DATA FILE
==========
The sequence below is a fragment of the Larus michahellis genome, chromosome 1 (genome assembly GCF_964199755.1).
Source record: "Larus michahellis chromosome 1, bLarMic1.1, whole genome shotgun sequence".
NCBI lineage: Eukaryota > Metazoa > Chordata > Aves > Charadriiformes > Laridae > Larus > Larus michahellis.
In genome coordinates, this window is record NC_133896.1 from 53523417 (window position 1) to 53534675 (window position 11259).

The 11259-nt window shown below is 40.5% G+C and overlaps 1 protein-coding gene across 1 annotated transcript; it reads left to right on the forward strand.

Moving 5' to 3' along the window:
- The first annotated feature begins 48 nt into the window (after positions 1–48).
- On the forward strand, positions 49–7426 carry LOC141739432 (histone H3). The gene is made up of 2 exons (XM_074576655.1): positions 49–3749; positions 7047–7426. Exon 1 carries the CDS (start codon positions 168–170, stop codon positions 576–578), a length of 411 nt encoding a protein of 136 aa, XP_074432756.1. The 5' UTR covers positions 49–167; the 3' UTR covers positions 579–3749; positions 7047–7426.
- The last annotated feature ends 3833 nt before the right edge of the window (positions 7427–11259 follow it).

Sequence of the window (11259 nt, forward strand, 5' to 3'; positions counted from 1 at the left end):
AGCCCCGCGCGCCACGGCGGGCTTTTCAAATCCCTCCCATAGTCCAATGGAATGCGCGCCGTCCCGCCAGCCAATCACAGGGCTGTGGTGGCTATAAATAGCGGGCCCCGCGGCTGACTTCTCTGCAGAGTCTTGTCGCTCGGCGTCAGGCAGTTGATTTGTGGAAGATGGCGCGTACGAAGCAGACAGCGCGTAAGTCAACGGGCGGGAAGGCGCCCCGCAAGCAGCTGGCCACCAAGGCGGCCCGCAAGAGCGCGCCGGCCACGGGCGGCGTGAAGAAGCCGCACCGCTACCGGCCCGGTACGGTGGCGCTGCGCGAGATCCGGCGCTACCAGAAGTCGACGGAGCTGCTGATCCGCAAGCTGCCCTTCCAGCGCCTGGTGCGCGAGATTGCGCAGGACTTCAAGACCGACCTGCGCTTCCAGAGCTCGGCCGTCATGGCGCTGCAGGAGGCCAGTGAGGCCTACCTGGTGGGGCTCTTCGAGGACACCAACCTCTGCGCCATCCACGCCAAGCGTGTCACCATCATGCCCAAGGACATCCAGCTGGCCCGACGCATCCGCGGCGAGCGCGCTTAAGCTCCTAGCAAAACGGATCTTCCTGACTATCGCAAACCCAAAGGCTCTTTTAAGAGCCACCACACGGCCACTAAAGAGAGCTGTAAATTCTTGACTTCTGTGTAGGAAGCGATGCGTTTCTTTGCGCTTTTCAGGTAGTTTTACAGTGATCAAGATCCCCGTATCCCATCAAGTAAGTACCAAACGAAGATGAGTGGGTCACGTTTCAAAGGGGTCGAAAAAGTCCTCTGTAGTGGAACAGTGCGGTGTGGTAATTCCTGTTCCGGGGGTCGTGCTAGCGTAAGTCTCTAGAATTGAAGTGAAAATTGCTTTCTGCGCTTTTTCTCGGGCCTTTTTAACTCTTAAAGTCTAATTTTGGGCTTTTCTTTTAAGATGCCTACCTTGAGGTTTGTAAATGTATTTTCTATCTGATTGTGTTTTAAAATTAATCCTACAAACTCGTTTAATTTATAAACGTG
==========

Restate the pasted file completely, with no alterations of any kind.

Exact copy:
The sequence below is a fragment of the Larus michahellis genome, chromosome 1 (genome assembly GCF_964199755.1).
Source record: "Larus michahellis chromosome 1, bLarMic1.1, whole genome shotgun sequence".
NCBI lineage: Eukaryota > Metazoa > Chordata > Aves > Charadriiformes > Laridae > Larus > Larus michahellis.
In genome coordinates, this window is record NC_133896.1 from 53523417 (window position 1) to 53534675 (window position 11259).

The 11259-nt window shown below is 40.5% G+C and overlaps 1 protein-coding gene across 1 annotated transcript; it reads left to right on the forward strand.

Moving 5' to 3' along the window:
- The first annotated feature begins 48 nt into the window (after positions 1–48).
- On the forward strand, positions 49–7426 carry LOC141739432 (histone H3). The gene is made up of 2 exons (XM_074576655.1): positions 49–3749; positions 7047–7426. Exon 1 carries the CDS (start codon positions 168–170, stop codon positions 576–578), a length of 411 nt encoding a protein of 136 aa, XP_074432756.1. The 5' UTR covers positions 49–167; the 3' UTR covers positions 579–3749; positions 7047–7426.
- The last annotated feature ends 3833 nt before the right edge of the window (positions 7427–11259 follow it).

Sequence of the window (11259 nt, forward strand, 5' to 3'; positions counted from 1 at the left end):
AGCCCCGCGCGCCACGGCGGGCTTTTCAAATCCCTCCCATAGTCCAATGGAATGCGCGCCGTCCCGCCAGCCAATCACAGGGCTGTGGTGGCTATAAATAGCGGGCCCCGCGGCTGACTTCTCTGCAGAGTCTTGTCGCTCGGCGTCAGGCAGTTGATTTGTGGAAGATGGCGCGTACGAAGCAGACAGCGCGTAAGTCAACGGGCGGGAAGGCGCCCCGCAAGCAGCTGGCCACCAAGGCGGCCCGCAAGAGCGCGCCGGCCACGGGCGGCGTGAAGAAGCCGCACCGCTACCGGCCCGGTACGGTGGCGCTGCGCGAGATCCGGCGCTACCAGAAGTCGACGGAGCTGCTGATCCGCAAGCTGCCCTTCCAGCGCCTGGTGCGCGAGATTGCGCAGGACTTCAAGACCGACCTGCGCTTCCAGAGCTCGGCCGTCATGGCGCTGCAGGAGGCCAGTGAGGCCTACCTGGTGGGGCTCTTCGAGGACACCAACCTCTGCGCCATCCACGCCAAGCGTGTCACCATCATGCCCAAGGACATCCAGCTGGCCCGACGCATCCGCGGCGAGCGCGCTTAAGCTCCTAGCAAAACGGATCTTCCTGACTATCGCAAACCCAAAGGCTCTTTTAAGAGCCACCACACGGCCACTAAAGAGAGCTGTAAATTCTTGACTTCTGTGTAGGAAGCGATGCGTTTCTTTGCGCTTTTCAGGTAGTTTTACAGTGATCAAGATCCCCGTATCCCATCAAGTAAGTACCAAACGAAGATGAGTGGGTCACGTTTCAAAGGGGTCGAAAAAGTCCTCTGTAGTGGAACAGTGCGGTGTGGTAATTCCTGTTCCGGGGGTCGTGCTAGCGTAAGTCTCTAGAATTGAAGTGAAAATTGCTTTCTGCGCTTTTTCTCGGGCCTTTTTAACTCTTAAAGTCTAATTTTGGGCTTTTCTTTTAAGATGCCTACCTTGAGGTTTGTAAATGTATTTTCTATCTGATTGTGTTTTAAAATTAATCCTACAAACTCGTTTAATTTATAAACGTG